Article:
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LONDON — Whilst 2017 has seen a growth in the consciousness of unequal workplace practices in the art world and further afield, there is still much work to be done. Social media campaigns such as #metoo and #wearenotsurprised — which followed upon accusations of sexual harassment and abuse by film producer Harvey Weinstein and Artforum’s co-publisher Knight Landesman — raised awareness of the difficulties faced by women in the arts and media. The complaints brought attention to issues of gender discrimination in these fields. There still remains, however, a mountain to climb in terms of addressing the interlocking issues of empowerment, especially when associated with class, gender, race and sexual orientation.
In 1972, the late John Berger — critic, novelist and poet — said in Ways of Seeing, the British Broadcasting Corporation TV series: “The art of any period tends to serve the ideological interests of the ruling class.” Such sentiments still clearly ring true as earlier this month Elisabeth Murdoch, daughter of Rupert Murdoch, media mogul and executive chairman of 20th Century Fox, was appointed as a national council member of Arts Council England. The role will see Murdoch serve alongside 13 other council members responsible for the governance of Art Council England (ACE), one of England’s key public arts bodies, which defines its mission as providing “great art and culture for everyone.”
The appointment has met with widespread protests across social media due to Murdoch’s power and influence in the media and her prior links to ACE’s Director, Nicholas Serota. The decision to formally appoint Murdoch to her position was officially taken by the British secretary of state for Digital, Culture, Media and Sport, Karen Bradley. However, given Serota’s prior appointment of Murdoch as a Tate Trustee between 2008 to 2016, and as a Chairman of the Tate Modern Advisory Council from 2009 to 2016, it seems likely that the former Tate Director played a role in her recruitment.
Serota’s apparent disregard for conflicts of interest in selecting Murdoch to the role does not stop here. Elisabeth Murdoch is founder of the Freelands Group, an investment fund that comprises two non-profit bodies: Freelands Ventures and Freelands Foundation, which respectively give support to media, technology, and visual arts projects. The Freelands Foundation has given financial support to the Cornubian Arts and Science Trust (CAST ) an educational charity run by Serota’s wife, Teresa Gleadowe. Murdoch has also in the past given donations to Tate, including a sum of at least one million pounds towards the extension of Tate Modern during Serota’s tenure.
Following the appointment of Murdoch, alongside nine other council members, Serota made a statement that: “It is so important that boards address diversity in the process of recruiting new members,” pointing both to the appointment of 24-year-old George Mpanga, a second generation Ugandan poet born in the UK, and the equal male-to-female ratio of the board. Yet this does not compensate for the disproportionate power Murdoch now yields within the art world or the conflict of interest presented by having her serve in what is effectively a managerial capacity on ACE, a public institution, whilst holding shares in both News Corp and 21st Century Fox, media companies with an explicitly right-wing, tax-avoidance, and low-public-spending agendas.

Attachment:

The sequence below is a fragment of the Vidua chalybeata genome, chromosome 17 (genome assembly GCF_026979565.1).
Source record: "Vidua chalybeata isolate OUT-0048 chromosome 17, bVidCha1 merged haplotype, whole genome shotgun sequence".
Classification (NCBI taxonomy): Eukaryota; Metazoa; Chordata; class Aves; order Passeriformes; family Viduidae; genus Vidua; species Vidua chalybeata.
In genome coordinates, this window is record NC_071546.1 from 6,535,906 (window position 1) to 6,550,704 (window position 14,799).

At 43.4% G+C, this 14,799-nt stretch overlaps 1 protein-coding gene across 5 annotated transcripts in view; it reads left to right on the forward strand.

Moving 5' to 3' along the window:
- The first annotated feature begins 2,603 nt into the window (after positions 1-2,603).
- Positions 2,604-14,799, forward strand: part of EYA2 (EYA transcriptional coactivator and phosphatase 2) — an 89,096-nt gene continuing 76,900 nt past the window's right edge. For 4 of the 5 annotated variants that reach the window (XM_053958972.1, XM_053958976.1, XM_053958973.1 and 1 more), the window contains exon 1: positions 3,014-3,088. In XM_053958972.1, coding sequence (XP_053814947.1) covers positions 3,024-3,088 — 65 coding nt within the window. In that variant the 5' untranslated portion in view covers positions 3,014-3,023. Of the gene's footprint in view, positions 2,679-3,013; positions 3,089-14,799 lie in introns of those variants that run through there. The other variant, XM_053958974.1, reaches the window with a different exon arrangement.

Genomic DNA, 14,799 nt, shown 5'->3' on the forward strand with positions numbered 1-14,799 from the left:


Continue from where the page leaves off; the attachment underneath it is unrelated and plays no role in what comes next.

Nicola Triscott, independent writer and researcher and director/CEO of Arts Catalyst, a recipient of ACE funding, said that the move, “sends a disturbing message about power and privilege to the arts sector at a time when it is becoming increasingly difficult for those without family wealth and powerful connections to make careers in the arts.”
One body looking to overturn the appointment of Murdoch is the Artists’ Union England (AUE), who have launched an open letter and petition. The union was established in 2014 and, in its words, aims to, “challenge the economic inequalities in the art world by working together to negotiate fair pay and better working conditions for artists, as well as promote models for good practice.” Union member Shiri Shalmy stated in interview that:
As a cultural worker and union activist, I am extremely concerned about Murdoch’s appointment to a pubic body responsible for deciding cultural policy on a national level. Murdoch is currently the acceptable front for a family business famous for racism, sexism, xenophobia, and an opposition to workers’ rights — in complete contrast to the values ACE claims to promote.
Serota himself is no stranger to scrutiny. In April this year it emerged that low-paid staff in the midst of pay disputes at Tate Modern had been asked via a letter posted to a notice board in a communal workspace to donate money for a leaving present for Serota as outgoing Tate director: a boat for his retirement. He had already secured his position as director of Art Council England prior to leaving his post and took with him a record jaded by controversies. To take one of many examples of the issues that undermine Serota’s position, in 2005 Serota purchased £700,000 of work from Chris Ofili, one of 14 Tate-appointed trustees appointed by the UK prime minister to develop policy and set the strategic agenda for the Tate’s galleries at the time, signaling a clear conflict of interest.
At the end of this past year in which the art world has appeared tenuously open to discussing inequality — at least on gender and race terms — it is time to question the seriousness of these apparently honorable intentions. Taking the powerful to account for unfair work practices within the art world will involve a serious look at the social composition and hierarchy of the art world. For now, a reversal of Elisabeth Murdoch’s appointment would signal a serious commitment on the part of ACE to provide art and culture for all.